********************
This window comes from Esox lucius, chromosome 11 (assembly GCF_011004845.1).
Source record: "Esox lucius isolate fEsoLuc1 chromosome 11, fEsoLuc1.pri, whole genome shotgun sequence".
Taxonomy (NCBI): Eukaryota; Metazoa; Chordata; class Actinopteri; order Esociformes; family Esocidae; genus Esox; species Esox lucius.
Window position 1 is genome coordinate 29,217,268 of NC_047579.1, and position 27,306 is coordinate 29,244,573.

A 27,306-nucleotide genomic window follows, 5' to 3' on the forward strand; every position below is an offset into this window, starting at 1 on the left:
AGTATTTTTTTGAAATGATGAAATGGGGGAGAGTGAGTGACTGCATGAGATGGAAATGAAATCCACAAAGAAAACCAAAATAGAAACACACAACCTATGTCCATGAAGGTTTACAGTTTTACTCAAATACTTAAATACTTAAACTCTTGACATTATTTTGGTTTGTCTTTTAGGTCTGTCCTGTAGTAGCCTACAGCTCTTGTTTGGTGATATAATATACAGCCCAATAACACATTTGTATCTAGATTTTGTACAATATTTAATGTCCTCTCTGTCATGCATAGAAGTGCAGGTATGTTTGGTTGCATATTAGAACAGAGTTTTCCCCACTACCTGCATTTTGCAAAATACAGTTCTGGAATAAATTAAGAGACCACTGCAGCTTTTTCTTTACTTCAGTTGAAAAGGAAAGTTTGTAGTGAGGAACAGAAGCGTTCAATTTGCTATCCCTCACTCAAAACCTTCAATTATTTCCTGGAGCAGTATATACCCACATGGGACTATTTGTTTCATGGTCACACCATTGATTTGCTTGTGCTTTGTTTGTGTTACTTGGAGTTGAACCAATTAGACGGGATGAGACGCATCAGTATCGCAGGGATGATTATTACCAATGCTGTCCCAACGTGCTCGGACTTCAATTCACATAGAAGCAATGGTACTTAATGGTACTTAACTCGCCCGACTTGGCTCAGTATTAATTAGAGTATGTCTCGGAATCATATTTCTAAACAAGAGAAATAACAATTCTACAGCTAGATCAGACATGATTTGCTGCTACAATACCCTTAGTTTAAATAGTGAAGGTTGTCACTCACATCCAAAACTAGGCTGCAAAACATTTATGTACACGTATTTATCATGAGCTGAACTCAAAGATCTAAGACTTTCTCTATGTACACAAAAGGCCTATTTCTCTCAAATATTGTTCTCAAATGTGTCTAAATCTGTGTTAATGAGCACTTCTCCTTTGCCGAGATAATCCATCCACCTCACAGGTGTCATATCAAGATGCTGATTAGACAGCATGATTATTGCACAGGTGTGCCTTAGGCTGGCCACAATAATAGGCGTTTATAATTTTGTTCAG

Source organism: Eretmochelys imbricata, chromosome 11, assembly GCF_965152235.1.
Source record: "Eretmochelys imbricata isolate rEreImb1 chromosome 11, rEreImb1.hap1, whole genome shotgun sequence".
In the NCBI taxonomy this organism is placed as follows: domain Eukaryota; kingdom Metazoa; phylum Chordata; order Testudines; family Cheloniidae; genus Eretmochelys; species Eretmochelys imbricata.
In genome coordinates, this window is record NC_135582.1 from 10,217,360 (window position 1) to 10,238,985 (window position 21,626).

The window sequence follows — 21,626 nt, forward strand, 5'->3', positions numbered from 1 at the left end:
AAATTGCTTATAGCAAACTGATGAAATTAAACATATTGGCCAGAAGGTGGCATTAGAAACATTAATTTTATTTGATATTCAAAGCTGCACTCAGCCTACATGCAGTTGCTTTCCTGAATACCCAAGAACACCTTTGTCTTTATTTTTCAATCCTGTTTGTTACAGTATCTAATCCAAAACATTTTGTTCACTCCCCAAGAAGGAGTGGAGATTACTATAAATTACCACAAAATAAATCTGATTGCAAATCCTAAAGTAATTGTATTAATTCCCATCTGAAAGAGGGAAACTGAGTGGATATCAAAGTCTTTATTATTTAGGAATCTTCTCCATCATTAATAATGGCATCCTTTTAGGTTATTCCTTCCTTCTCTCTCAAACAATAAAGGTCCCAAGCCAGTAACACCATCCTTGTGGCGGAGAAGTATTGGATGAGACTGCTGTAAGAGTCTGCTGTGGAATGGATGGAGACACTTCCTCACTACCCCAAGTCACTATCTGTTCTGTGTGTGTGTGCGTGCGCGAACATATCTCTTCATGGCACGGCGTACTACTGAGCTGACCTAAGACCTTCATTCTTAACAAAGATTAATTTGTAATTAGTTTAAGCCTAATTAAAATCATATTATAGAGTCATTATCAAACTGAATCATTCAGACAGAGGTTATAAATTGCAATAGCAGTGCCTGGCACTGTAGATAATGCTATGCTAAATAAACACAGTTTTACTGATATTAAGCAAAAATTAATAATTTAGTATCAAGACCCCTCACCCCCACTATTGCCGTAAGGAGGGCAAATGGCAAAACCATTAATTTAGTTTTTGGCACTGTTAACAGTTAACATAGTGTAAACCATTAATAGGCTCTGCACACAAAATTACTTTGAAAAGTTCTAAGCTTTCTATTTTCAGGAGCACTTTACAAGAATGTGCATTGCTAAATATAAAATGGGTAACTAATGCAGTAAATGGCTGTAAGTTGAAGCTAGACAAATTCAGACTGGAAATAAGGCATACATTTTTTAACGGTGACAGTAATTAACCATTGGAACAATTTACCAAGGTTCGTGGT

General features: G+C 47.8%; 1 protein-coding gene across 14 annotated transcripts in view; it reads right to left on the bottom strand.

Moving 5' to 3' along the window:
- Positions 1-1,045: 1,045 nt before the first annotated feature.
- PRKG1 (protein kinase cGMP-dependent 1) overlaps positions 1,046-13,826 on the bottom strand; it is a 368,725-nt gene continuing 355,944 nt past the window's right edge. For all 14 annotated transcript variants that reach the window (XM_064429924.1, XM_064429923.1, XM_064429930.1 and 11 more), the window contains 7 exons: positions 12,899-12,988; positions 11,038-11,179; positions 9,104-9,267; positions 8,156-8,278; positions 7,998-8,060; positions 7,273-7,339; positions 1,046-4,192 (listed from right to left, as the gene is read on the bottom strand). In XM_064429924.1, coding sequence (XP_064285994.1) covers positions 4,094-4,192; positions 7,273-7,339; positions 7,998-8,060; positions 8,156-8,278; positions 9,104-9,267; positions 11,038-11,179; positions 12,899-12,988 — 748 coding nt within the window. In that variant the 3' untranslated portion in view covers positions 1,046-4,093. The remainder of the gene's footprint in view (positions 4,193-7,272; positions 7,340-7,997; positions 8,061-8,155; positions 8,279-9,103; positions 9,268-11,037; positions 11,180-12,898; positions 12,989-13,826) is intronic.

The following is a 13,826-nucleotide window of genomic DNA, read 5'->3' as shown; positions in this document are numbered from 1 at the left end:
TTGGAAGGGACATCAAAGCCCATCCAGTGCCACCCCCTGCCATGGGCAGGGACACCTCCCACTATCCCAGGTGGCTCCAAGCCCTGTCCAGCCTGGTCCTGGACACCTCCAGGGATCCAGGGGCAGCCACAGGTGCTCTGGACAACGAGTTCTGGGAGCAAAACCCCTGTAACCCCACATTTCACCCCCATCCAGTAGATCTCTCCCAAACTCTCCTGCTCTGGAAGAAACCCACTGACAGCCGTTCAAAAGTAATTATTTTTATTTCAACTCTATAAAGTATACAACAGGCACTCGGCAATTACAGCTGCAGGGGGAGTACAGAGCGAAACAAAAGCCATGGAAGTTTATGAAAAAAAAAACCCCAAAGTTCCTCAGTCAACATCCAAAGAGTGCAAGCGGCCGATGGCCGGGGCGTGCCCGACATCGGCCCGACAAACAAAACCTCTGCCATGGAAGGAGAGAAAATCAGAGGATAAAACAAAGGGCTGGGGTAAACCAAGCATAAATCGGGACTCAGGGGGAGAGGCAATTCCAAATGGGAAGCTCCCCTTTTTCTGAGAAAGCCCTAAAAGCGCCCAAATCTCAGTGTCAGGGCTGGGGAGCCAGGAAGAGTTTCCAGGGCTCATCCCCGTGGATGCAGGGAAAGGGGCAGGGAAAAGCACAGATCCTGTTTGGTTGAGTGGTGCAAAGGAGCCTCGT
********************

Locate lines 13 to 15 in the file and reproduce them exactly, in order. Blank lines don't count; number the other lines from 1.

General features: G+C 47.8%; 1 protein-coding gene across 14 annotated transcripts in view; it reads right to left on the bottom strand.

Moving 5' to 3' along the window:
- Positions 1-1,045: 1,045 nt before the first annotated feature.